This study examined the effects of feeding a liquid meal during weight training on selected hormones and substrates. Ten male subjects were given a meal (MW) or nonnutritive placebo (W) before and intermittently during a 2-hr weight training session, and a meal before and intermittently during 2 hours of rest (M). Serum insulin increased from 12.2 ± 1.2 and 11.2 ± 1.3 before feeding to 37.2 ± 4.8 and 45.0 ± 5.0 mU · during exercise in MW and M, respectively, and remained elevated for 120 min. Insulin remained at resting levels in W throughout the experiment. Glucose increased from 5.20 ± 0.16 and 4.82 ± 0.20 before feeding to 6.23 ± 0.30 and 6.0 ±0.36 mmol 1−1 at the beginning of exercise in MW and M. Glucose declined during the first 15 min of exercise in MW and M but remained at or above resting levels for 120 min in MW. Lactate increased above 5.9 mmol · in W and MW during exercise. Glucagon remained unchanged in all groups. Perceived exertion during exercise was 8.5±0.16 for MW and 8.3±0.18 for W. Feeding a liquid meal before and during weight training exercise can increase serum insulin and maintain blood glucose for a prolonged period.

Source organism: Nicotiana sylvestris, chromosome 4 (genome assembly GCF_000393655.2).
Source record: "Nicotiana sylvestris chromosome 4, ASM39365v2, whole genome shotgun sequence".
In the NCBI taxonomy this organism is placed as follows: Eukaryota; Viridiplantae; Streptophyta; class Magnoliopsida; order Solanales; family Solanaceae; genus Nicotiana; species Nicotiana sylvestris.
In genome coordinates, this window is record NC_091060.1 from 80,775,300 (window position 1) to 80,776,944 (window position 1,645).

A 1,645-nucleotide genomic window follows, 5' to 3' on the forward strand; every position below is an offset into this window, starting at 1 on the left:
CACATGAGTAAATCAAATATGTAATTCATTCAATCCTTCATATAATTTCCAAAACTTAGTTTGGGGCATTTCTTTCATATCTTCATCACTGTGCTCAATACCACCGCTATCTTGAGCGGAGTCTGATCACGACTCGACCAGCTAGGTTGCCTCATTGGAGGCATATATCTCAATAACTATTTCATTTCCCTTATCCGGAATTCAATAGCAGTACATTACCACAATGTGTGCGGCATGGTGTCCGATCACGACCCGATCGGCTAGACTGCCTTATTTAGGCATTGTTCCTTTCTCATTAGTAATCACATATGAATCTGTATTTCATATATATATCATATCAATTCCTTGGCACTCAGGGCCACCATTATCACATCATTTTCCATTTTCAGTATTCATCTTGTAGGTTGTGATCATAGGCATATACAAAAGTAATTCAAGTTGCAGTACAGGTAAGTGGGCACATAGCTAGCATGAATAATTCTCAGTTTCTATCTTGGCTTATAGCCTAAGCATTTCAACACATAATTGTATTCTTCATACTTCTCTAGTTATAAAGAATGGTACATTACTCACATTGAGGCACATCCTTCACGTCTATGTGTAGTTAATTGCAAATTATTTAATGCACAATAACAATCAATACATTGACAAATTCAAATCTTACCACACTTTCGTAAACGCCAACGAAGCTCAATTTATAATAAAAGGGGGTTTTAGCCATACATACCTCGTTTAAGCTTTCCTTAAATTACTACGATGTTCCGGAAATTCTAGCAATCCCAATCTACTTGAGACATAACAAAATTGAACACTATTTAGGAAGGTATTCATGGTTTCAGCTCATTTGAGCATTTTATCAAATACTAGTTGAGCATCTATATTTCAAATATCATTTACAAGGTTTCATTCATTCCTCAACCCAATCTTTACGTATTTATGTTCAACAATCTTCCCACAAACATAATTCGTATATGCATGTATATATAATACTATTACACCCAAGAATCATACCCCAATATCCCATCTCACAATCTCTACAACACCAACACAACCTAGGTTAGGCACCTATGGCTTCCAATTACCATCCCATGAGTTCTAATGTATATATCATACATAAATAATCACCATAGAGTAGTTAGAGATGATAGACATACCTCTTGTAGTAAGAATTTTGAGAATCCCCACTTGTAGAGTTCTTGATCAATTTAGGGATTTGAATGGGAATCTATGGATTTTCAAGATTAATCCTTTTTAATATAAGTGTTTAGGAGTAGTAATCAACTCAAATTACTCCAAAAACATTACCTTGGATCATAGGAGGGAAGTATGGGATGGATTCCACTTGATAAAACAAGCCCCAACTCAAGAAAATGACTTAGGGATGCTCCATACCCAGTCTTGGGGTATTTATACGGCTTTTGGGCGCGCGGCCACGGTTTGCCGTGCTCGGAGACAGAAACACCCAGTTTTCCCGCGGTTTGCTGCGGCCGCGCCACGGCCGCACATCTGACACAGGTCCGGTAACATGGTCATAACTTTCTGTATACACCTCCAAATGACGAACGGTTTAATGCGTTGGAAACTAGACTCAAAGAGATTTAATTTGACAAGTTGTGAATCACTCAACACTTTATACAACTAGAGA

Fahey, Hoffman, and Colvin are with the Exercise Physiology Lab, Dept. of Physical Education, California State University, Chico, Chico, CA 95926. Lauten is with the Dept. of Radiology at Chico Community Hospital, Chico, CA 95926.